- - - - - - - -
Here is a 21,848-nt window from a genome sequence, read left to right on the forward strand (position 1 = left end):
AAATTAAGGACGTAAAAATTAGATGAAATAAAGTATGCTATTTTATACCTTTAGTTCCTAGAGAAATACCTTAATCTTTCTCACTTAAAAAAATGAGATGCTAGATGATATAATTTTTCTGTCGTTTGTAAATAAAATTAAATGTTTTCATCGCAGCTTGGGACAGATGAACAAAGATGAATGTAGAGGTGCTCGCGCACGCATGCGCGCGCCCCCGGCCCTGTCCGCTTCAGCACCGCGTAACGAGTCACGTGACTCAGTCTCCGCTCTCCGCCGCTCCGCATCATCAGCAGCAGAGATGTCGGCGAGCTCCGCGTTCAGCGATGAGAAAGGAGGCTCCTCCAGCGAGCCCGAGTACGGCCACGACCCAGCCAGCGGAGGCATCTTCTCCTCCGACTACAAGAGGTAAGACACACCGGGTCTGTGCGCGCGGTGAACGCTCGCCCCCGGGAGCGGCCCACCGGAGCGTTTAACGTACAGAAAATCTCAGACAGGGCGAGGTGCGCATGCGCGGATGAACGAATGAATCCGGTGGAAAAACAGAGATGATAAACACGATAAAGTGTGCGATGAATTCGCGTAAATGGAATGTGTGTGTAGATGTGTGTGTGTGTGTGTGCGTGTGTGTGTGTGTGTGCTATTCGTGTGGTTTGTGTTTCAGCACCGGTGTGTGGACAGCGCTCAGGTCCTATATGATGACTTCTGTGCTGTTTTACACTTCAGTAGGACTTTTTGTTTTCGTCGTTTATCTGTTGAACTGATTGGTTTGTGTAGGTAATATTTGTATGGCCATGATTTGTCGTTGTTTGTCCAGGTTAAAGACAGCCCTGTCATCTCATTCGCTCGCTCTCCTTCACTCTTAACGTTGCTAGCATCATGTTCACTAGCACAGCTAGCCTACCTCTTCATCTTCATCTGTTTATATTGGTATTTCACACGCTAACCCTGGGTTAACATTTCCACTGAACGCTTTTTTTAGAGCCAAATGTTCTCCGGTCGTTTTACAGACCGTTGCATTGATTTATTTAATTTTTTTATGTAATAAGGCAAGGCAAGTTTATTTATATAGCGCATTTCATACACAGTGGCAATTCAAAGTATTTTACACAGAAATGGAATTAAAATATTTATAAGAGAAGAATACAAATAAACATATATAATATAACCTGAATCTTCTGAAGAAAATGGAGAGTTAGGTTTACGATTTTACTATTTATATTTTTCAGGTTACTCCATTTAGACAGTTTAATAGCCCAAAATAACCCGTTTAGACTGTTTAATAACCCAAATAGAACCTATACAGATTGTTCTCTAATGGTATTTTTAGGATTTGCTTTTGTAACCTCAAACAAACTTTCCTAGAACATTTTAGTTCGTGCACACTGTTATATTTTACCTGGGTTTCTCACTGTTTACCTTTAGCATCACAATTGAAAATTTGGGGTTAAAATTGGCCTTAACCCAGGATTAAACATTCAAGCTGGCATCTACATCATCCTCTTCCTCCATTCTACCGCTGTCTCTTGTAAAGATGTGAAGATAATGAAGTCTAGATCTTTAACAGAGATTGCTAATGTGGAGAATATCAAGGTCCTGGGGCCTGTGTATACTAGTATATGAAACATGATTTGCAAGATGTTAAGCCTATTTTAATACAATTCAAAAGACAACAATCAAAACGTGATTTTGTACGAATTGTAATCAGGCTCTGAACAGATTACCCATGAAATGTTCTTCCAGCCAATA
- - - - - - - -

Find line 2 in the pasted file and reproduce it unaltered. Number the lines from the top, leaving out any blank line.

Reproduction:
AAATTAAGGACGTAAAAATTAGATGAAATAAAGTATGCTATTTTATACCTTTAGTTCCTAGAGAAATACCTTAATCTTTCTCACTTAAAAAAATGAGATGCTAGATGATATAATTTTTCTGTCGTTTGTAAATAAAATTAAATGTTTTCATCGCAGCTTGGGACAGATGAACAAAGATGAATGTAGAGGTGCTCGCGCACGCATGCGCGCGCCCCCGGCCCTGTCCGCTTCAGCACCGCGTAACGAGTCACGTGACTCAGTCTCCGCTCTCCGCCGCTCCGCATCATCAGCAGCAGAGATGTCGGCGAGCTCCGCGTTCAGCGATGAGAAAGGAGGCTCCTCCAGCGAGCCCGAGTACGGCCACGACCCAGCCAGCGGAGGCATCTTCTCCTCCGACTACAAGAGGTAAGACACACCGGGTCTGTGCGCGCGGTGAACGCTCGCCCCCGGGAGCGGCCCACCGGAGCGTTTAACGTACAGAAAATCTCAGACAGGGCGAGGTGCGCATGCGCGGATGAACGAATGAATCCGGTGGAAAAACAGAGATGATAAACACGATAAAGTGTGCGATGAATTCGCGTAAATGGAATGTGTGTGTAGATGTGTGTGTGTGTGTGTGCGTGTGTGTGTGTGTGTGCTATTCGTGTGGTTTGTGTTTCAGCACCGGTGTGTGGACAGCGCTCAGGTCCTATATGATGACTTCTGTGCTGTTTTACACTTCAGTAGGACTTTTTGTTTTCGTCGTTTATCTGTTGAACTGATTGGTTTGTGTAGGTAATATTTGTATGGCCATGATTTGTCGTTGTTTGTCCAGGTTAAAGACAGCCCTGTCATCTCATTCGCTCGCTCTCCTTCACTCTTAACGTTGCTAGCATCATGTTCACTAGCACAGCTAGCCTACCTCTTCATCTTCATCTGTTTATATTGGTATTTCACACGCTAACCCTGGGTTAACATTTCCACTGAACGCTTTTTTTAGAGCCAAATGTTCTCCGGTCGTTTTACAGACCGTTGCATTGATTTATTTAATTTTTTTATGTAATAAGGCAAGGCAAGTTTATTTATATAGCGCATTTCATACACAGTGGCAATTCAAAGTATTTTACACAGAAATGGAATTAAAATATTTATAAGAGAAGAATACAAATAAACATATATAATATAACCTGAATCTTCTGAAGAAAATGGAGAGTTAGGTTTACGATTTTACTATTTATATTTTTCAGGTTACTCCATTTAGACAGTTTAATAGCCCAAAATAACCCGTTTAGACTGTTTAATAACCCAAATAGAACCTATACAGATTGTTCTCTAATGGTATTTTTAGGATTTGCTTTTGTAACCTCAAACAAACTTTCCTAGAACATTTTAGTTCGTGCACACTGTTATATTTTACCTGGGTTTCTCACTGTTTACCTTTAGCATCACAATTGAAAATTTGGGGTTAAAATTGGCCTTAACCCAGGATTAAACATTCAAGCTGGCATCTACATCATCCTCTTCCTCCATTCTACCGCTGTCTCTTGTAAAGATGTGAAGATAATGAAGTCTAGATCTTTAACAGAGATTGCTAATGTGGAGAATATCAAGGTCCTGGGGCCTGTGTATACTAGTATATGAAACATGATTTGCAAGATGTTAAGCCTATTTTAATACAATTCAAAAGACAACAATCAAAACGTGATTTTGTACGAATTGTAATCAGGCTCTGAACAGATTACCCATGAAATGTTCTTCCAGCCAATA